Open Access News

News from the open access movement

Wednesday, September 17, 2008

More comments on the Conyers bill

Here are some more comments on the Conyers bill from around the blogosphere.  (Also see our first collection of comments, three days ago.)

From The Aust Gate:

...The only people who “benefit” from [the Conyers bill] in the short term are the publishing companies who appear to be heading down the MPAA/RIAA route of trying to make increasingly short term profits....[The bill] is clearly a knee jerk reaction to the way that knowledge and its ease of transfer takes place. Publishers should be looking at changing their business models to adapt rather than trying to hold on to something that is slowly dying. Especially if the research and publication costs are being borne by the public....

From Paul Courant at Au Courant:

...Think of [the Fair Copyright in Research Works Act] as the Clear Skies Act for copyright; an odious piece of corporate welfare wrapped in a friendly layer of doublespeak....It would make it illegal for U.S. government agencies to seek any rights at all in the research that they fund. This is anything but fair. Indeed, it is manifestly unfair to the taxpayers who ultimately pay for the research, and on whose behalf the research is conducted.

Publishers have pushed for this bill because they fear that open access mandates will reduce their profits....

Instead of baldly admitting that what they seek is protection for their dying business model, publishers argue that the NIH Public Access policy violates their copyrights. The assertion is hogwash....[T]he fact that they have traditionally signed over all of their rights to publishers without compensation does not mean they should continue doing so....

Allan Adler, VP of the Association of American Publishers, had the gall to say during his testimony that “Government does not fund peer-reviewed journal articles —publishers do.”  That’s just not true....The referees’ salaries are paid by universities and research institutes, not by publishers....

The people of the United States pay good money to learn about the world. It would be a travesty if Congress decided that the interests of a few publishers were more important than the research investments of the American public, and that’s exactly what this bill would do.

From Bonnie Klein on SOAF and LibLicense:

...In the 70s, publishers made similar dooms-day arguments about the effects of NIH photocopying and interlibrary loan on the publishing industry.  None of their dire predictions have come to pass.  The industry is stronger than ever, but in need of a new business model as author's and funding organizations assert their rights to control their works.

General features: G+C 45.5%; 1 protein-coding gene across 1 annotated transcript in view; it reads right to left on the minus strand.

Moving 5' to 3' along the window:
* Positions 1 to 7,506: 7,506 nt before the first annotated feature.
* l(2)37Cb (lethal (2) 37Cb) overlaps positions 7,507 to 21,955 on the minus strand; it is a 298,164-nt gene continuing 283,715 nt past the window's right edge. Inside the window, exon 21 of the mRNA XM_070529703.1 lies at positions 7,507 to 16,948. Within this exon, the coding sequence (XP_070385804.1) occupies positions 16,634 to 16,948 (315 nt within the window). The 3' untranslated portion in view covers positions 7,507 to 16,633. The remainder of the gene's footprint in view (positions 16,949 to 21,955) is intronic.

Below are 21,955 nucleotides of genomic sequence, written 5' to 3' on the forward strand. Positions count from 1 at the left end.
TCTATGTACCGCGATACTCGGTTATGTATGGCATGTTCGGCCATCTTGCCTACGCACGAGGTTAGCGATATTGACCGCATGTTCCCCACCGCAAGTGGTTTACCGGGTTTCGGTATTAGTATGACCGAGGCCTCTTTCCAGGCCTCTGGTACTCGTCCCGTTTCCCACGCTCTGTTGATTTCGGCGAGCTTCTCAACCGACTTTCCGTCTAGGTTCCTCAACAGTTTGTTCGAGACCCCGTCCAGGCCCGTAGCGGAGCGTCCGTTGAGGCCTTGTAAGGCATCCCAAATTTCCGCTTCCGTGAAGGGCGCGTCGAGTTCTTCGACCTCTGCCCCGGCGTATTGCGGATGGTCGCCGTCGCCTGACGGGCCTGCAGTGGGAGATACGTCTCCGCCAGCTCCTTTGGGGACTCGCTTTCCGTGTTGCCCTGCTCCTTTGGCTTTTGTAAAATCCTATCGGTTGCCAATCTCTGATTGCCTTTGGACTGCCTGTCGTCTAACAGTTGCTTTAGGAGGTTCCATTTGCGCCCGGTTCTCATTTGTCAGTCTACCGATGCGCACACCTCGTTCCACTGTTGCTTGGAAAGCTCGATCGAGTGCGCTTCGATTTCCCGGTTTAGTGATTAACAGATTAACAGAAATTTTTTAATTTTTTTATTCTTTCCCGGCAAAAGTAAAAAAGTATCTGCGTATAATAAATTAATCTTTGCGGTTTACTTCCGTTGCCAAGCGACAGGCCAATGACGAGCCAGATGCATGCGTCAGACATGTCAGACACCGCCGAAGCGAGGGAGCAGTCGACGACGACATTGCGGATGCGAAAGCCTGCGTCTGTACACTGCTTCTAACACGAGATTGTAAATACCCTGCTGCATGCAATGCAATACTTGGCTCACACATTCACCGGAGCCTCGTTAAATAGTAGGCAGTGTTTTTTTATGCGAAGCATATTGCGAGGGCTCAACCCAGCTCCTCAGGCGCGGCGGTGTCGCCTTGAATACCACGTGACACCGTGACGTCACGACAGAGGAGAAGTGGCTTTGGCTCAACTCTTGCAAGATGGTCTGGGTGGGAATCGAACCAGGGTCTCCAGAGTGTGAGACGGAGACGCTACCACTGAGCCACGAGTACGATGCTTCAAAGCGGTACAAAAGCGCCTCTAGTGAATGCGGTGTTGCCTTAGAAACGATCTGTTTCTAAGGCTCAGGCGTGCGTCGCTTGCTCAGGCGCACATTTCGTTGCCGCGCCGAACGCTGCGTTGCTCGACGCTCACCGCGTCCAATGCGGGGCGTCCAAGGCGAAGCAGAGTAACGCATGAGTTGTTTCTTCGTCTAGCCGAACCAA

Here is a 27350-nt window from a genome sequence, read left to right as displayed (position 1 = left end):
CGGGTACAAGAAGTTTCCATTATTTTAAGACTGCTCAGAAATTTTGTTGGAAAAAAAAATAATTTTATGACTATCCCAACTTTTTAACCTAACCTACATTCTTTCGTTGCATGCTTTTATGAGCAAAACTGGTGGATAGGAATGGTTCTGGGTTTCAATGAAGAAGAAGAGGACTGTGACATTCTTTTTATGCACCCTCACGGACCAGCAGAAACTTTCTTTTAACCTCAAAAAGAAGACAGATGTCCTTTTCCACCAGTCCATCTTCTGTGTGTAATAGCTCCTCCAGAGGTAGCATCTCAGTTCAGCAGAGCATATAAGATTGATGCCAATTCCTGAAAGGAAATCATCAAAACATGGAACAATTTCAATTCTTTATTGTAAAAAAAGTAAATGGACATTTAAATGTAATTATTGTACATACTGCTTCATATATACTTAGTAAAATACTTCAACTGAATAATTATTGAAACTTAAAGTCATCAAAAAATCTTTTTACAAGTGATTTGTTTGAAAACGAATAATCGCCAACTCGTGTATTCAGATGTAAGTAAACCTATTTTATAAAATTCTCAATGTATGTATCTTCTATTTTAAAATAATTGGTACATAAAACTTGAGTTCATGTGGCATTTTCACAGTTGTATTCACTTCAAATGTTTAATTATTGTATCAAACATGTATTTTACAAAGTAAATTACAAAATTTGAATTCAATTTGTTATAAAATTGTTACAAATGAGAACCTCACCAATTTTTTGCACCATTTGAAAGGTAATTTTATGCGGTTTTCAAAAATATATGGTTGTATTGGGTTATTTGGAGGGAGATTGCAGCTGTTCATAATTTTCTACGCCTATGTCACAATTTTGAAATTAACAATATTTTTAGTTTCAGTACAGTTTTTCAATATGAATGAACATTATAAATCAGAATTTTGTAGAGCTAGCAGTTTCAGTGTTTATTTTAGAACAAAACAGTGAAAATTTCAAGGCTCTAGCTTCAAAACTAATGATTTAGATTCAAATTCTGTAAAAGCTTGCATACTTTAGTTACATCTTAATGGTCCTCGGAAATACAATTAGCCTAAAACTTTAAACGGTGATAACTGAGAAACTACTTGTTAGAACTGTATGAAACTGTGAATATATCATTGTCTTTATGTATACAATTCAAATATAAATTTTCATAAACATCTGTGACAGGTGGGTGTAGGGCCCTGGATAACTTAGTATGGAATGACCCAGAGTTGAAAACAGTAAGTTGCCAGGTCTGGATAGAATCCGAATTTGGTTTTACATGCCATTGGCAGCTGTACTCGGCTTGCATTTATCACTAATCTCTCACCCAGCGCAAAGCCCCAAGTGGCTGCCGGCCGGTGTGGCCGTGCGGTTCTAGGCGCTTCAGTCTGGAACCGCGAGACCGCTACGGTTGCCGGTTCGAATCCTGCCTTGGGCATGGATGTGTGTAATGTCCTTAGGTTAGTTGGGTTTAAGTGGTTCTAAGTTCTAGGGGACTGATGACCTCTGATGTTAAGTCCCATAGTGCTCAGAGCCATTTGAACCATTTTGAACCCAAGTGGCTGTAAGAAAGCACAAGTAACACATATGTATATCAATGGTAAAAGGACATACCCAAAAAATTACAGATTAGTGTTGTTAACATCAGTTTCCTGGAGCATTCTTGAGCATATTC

Note that it is not the authors, academic or research institutions or the Government seeking a change to the copyright law, but an industry that is slow to adapt.

From John Timmer at Ars Technica:

...Last week, the Judiciary Committee's Subcommittee on Courts, the Internet, and Intellectual Property held a hearing on the proposed legislation. If anyone was thinking that policies related to publicly funded scientific research were free of politicking and rampant self-interest so frequently involved in the copyright and intellectual property battles, the hearings would have erased them....

[M]any of the representatives were clearly in need of a primer in academic publishing. Different members of the Subcommittee expressed surprise at various aspects of the current system, such as the fact that peer reviewers perform the function free (although, as noted, the process of arranging for peer review can be expensive). Also eliciting surprise was the revelation that authors are not paid by publishers for the transfer of copyright.

In fact, many publishers charge money for the publication of scientific research, even those that obtain copyright to the work in the process. Dr. Elias Zerhouni, director of the NIH, shocked Berman when he mentioned that the NIH hands out $100 million a year to grant recipients specifically to cover the cost of publishing their results. It would certainly have been possible for those testifying in favor of the open access policy to argue that the public pays part of the cost of nearly every stage of the publishing process, and might expect to have some access to the end product.

Also see the Slashdot thread on the Conyers bill.